'Intimidation' fears as wife of missing Hong Kong bookseller retracts

'Intimidation' fears as wife of missing Hong Kong bookseller retracts

Hong Kong - The wife of a missing Hong Kong bookseller feared detained by Chinese authorities has retracted her report to police on his disappearance in a move Amnesty said smacked of "intimidation" tactics by China.

It comes after a letter purportedly faxed to a colleague by the missing bookseller, Lee Bo, said he was well and had reached the mainland using his own means.

Lee, 65, is one of five missing men who all worked for Hong Kong-based publishing house Mighty Current, known for books critical of China.

The disappearances have sparked fury from lawmakers and activists, adding to growing unease that freedoms in the semi-autonomous city are being eroded.

Under its mini-constitution, Hong Kong enjoys freedom of speech and Chinese law enforcers have no right to operate in the city.

In a statement to AFP Tuesday, police said: "The informant told police to cancel the case report yesterday (Monday)," referring to Lee's wife, Sophie Choi, who reported him missing after he failed to turn up at home for dinner last week.

The statement said police continue to investigate the case.

Amnesty said it was common for Chinese authorities to put pressure on those close to the detainees.

"One wonders whether the same sort of intimidation is being used against associates and friends (of the publishers)," said Amnesty International's China researcher William Nee.

Choi was not answering her phone Tuesday.

Her withdrawal came after Lee contacted a colleague, in a faxed letter published by Taiwan's Central News Agency.

"Because I had to handle an urgent matter, and can't let outsiders know, I went to the mainland in my own way," Lee said in the handwritten message, adding "all is normal".

He said he was "assisting an investigation" but did not elaborate.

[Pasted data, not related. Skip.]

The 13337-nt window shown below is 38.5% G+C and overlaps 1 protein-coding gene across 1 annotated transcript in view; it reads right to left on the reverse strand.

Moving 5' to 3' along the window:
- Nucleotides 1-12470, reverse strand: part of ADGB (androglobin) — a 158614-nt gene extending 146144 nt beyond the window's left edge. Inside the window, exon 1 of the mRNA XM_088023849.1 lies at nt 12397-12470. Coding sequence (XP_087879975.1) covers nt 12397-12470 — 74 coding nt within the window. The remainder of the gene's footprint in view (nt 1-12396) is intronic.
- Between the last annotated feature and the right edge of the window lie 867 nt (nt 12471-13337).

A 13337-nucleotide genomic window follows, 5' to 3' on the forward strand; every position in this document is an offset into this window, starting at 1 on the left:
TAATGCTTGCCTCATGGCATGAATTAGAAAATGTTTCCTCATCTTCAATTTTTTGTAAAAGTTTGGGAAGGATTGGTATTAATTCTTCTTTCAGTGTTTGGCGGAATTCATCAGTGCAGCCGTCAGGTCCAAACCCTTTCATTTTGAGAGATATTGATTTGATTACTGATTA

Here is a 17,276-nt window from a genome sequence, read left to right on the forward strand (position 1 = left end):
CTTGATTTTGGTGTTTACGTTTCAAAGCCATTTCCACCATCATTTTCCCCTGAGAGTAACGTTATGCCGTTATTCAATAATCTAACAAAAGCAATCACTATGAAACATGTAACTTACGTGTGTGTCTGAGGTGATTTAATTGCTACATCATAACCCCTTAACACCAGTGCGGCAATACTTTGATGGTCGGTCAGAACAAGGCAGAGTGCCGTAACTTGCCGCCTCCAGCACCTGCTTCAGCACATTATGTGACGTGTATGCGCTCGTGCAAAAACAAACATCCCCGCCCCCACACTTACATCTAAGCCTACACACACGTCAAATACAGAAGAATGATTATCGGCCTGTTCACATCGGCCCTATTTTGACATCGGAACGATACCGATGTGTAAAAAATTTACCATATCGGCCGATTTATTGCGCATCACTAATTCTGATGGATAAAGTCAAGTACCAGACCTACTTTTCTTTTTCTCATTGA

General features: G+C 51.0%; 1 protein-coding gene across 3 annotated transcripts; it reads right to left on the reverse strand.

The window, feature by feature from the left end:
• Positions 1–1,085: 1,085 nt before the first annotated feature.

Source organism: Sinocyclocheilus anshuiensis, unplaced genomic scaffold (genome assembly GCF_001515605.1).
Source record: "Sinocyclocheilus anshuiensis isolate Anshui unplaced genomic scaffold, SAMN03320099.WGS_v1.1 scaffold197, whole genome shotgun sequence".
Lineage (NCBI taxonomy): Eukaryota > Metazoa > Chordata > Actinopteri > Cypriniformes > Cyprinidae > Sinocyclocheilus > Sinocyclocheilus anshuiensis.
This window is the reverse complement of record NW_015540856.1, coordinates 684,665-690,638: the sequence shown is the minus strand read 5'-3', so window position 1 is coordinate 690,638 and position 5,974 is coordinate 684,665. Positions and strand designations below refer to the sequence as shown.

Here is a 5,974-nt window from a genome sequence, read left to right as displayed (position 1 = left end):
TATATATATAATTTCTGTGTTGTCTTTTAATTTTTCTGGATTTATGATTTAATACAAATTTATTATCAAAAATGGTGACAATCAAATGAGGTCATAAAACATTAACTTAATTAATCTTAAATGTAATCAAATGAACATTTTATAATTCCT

Lee's wife has previously said he had called her from a number in the southern Chinese city of Shenzhen after he had gone missing.

Nee said the letter "defies belief" as Hong Kong has stringent border-crossing systems.

Human Rights Watch questioned how Lee could have crossed the border with no trace.

"The Hong Kong government needs to handle this case with transparency," said China researcher Maya Wang.

Police are also investigating the disappearances of three other missing employees who were Hong Kong residents.

The fifth is a Swedish national, with embassies in Beijing and Bangkok investigating his case.

In a regular briefing Tuesday, China's foreign ministry spokeswoman Hua Chunying, said: "I am not aware of the situation," when asked about the missing booksellers.

Democratic legislator Albert Ho said over the weekend he believed the men had beenĀ kidnapped by Chinese security officers.

Lawmaker James To said Tuesday it was "more likely" that hired thugs had been used so that mainland authorities could evade responsibility.

"It's a very complicated web of operatives," he told AFP.

Hong Kong's leader Leung Chun-ying said Monday it would be "unacceptable" if mainland law enforcers were operating in Hong Kong.

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